viii

ACKNOWLEDGMENTS

I would like to extend my thanks to the children, families, and staff of the preschools where this research was conducted. Thanks also to Francesca DelGobbo, Meghan Goldman, Geoff Iverson, Michael Lee, Penelope Maddy, James Negen, Lisa Pearl, Barbara Sarnecka, and Ted Wright for their helpful comments on earlier versions of the manuscript. Finally, I would like to offer my thanks to lab managers Helen Braithwaite and Emily Carrigan and to research assistants Elaine Cheong, Pierina Cheung, Stephanie Cline, Annie Ditta, Meghan Li, Roxanna Salim, Jill Sorathia, Rochelle Telebrico, and Farah Touiller. This research was supported by NIH R03HD054654 granted to the dissertation chair, Dr. Barbara Sarnecka. Preliminary analyses of a subset of these data were presented at the International Conference on Infant Studies in March, 2010 and the biennial meetings of the Society for Research in Child Development in March, 2007 and April, 2009.

ix

CURRICULUM VITAE

EDUCATION University of California, Irvine (2010), Ph.D. Psychology. University of California, Irvine (2008), M.A. Psychology. University of California, Irvine (2003), B.A. Psychology (with minor in Education). PUBLICATIONS Slusser, E. & Sarnecka, B. W. (under revision). Connecting numbers to discrete quantification: A step in the child’s construction of integer concepts. Slusser, E. & Sarnecka B. W. (submitted). Another picture of eight turtles: A child’s understanding of cardinality and numerosity. Slusser, E., Sarnecka, B. W., & Cheung, P. (in preparation). Using linguistic context to connect number words with discontinuous quantification: Converging evidence from English and Mandarin. CONFERENCE PRESENTATIONS Slusser, E. & Sarnecka, B. W. (2010). Children’s use of morpho-syntactic information to connect number words to discrete quantification. Paper presented at the International Conference on Infant Studies. Baltimore, MD. Slusser, E. (2009). Distinguishing number words from quantifiers and adjectives. Paper presented at the Symposium on Cognitive and Language Development. Los Angeles, CA. Slusser, E. & Sarnecka, B. W. (2009). Children’s partial understanding of number words. Poster presented at the Society for Research in Child Development. Denver, CO. Slusser, E. (2008). Understanding that number words refer to the number of discrete items in a set. Paper presented at the Symposium on Cognitive and Language Development. Irvine, CA. Slusser, E. & Sarnecka, B. W. (2007). Are number words exclusively reserved for number? Paper presented at the Symposium on Cognitive and Language Development. Los Angeles, CA. Slusser, E. & Sarnecka, B. W. (2007). When do young children connect number words to discrete quantification? Poster presented at the Society for Research in Child Development. Boston, MA. Slusser, E. (2006). When do young children understand that number refers to discrete quantification? Paper presented at the Symposium on Cognitive and Language Development. Irvine, CA.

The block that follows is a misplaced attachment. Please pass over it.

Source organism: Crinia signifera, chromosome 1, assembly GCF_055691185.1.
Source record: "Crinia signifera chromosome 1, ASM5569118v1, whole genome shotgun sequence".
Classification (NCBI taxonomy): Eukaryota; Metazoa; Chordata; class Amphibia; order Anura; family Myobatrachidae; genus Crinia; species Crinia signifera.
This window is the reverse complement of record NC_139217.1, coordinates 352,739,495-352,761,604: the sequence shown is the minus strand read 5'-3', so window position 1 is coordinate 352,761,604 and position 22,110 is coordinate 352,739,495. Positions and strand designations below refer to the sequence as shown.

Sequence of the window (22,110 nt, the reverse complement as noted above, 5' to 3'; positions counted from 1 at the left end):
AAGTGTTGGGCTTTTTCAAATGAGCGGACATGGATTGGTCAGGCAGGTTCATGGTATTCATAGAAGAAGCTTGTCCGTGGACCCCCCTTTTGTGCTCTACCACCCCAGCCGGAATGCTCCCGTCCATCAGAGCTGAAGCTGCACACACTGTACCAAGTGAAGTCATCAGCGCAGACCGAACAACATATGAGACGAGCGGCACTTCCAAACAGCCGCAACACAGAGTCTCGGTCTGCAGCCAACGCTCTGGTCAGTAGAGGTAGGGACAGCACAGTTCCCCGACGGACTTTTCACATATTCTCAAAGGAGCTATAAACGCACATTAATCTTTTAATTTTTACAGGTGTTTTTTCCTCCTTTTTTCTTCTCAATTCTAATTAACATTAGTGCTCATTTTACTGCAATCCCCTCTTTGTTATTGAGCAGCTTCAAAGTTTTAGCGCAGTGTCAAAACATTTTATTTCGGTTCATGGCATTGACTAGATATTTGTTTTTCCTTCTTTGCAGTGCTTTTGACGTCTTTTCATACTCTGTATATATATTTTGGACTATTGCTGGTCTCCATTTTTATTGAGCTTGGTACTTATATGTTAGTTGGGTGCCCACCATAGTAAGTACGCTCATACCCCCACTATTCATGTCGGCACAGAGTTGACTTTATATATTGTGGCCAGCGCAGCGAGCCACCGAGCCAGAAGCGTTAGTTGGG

x Slusser, E. (2003). Early childhood gender differences along various dimensions of social behavior. Paper presented at the UC, Irvine Undergraduate Research Symposium. Irvine, CA. Slusser, E. (2003). Early childhood gender differences along various dimensions of social behavior. Paper presented at the Stanford Undergraduate Psychology Conference. Palo Alto, CA. Slusser, E. (2003). Early childhood gender differences along various dimensions of social behavior. Paper presented at the University of Washington Undergraduate Research Symposium. Seattle, WA. Slusser, E. (2003). Early childhood gender differences along various dimensions of social behavior. Paper presented at the Southern California Conference of Undergraduate Research. Pasadena, CA. RESEARCH EXPERIENCE 2005-2010: Lab Member and Manager: UC, Irvine Cognitive Development Lab. Designing and implementing a research paradigm investigating how young children connect language to number concepts. 2004-2005: Co-Investigator: proposed development and data collection. “Measuring Effects of ‘Jumpstart’ Intervention on Child’s English Language, Literacy Skills”. 2001-2003: Lead Investigator: Summer Undergraduate Research Fellowship sponsored by UC Irvine. “Early Childhood Gender Differences along Various Dimensions of Social Behavior”. 2001-2003: Research Assistant: Child Development Center. “Methyl-Phenidate Efficacy and Safety in Preschoolers with ADHD” 2002-2003: Research Assistant: UC Irvine Consortium for Integrated Health Studies. “Monitoring Adolescent Stress and Health”. 2002-2003: Research Assistant: UC Irvine Consortium for Integrated Health Studies. “PalmTop Partners”. TEACHING EXPERIENCE Fall 2006-Spring 2010: Teaching Assistant for UC, Irvine. Courses assisted: Cognitive Development (Psych 141D), Developmental Psychology (Psych 120D), Human Memory (Psych 140M), Intro to Psychology (Psych 7A), Intro to Syntax (Ling 20), and Intro to Linguistics (Ling 3). Fall 2005 & Winter 2006: Instructor for UC, Irvine. Courses instructed: Jumpstart Pre-K Ed (Psych 141A / Educ 141J) RELEVANT WORK EXPERIENCE 8/2003-12/2005: Site Manager for Jumpstart at UC, Irvine. Initiated Jumpstart program at UC Irvine in Fall 2003; hired and supervised over 150 undergraduate students; customized and facilitated over 60 hours of training on early childhood education;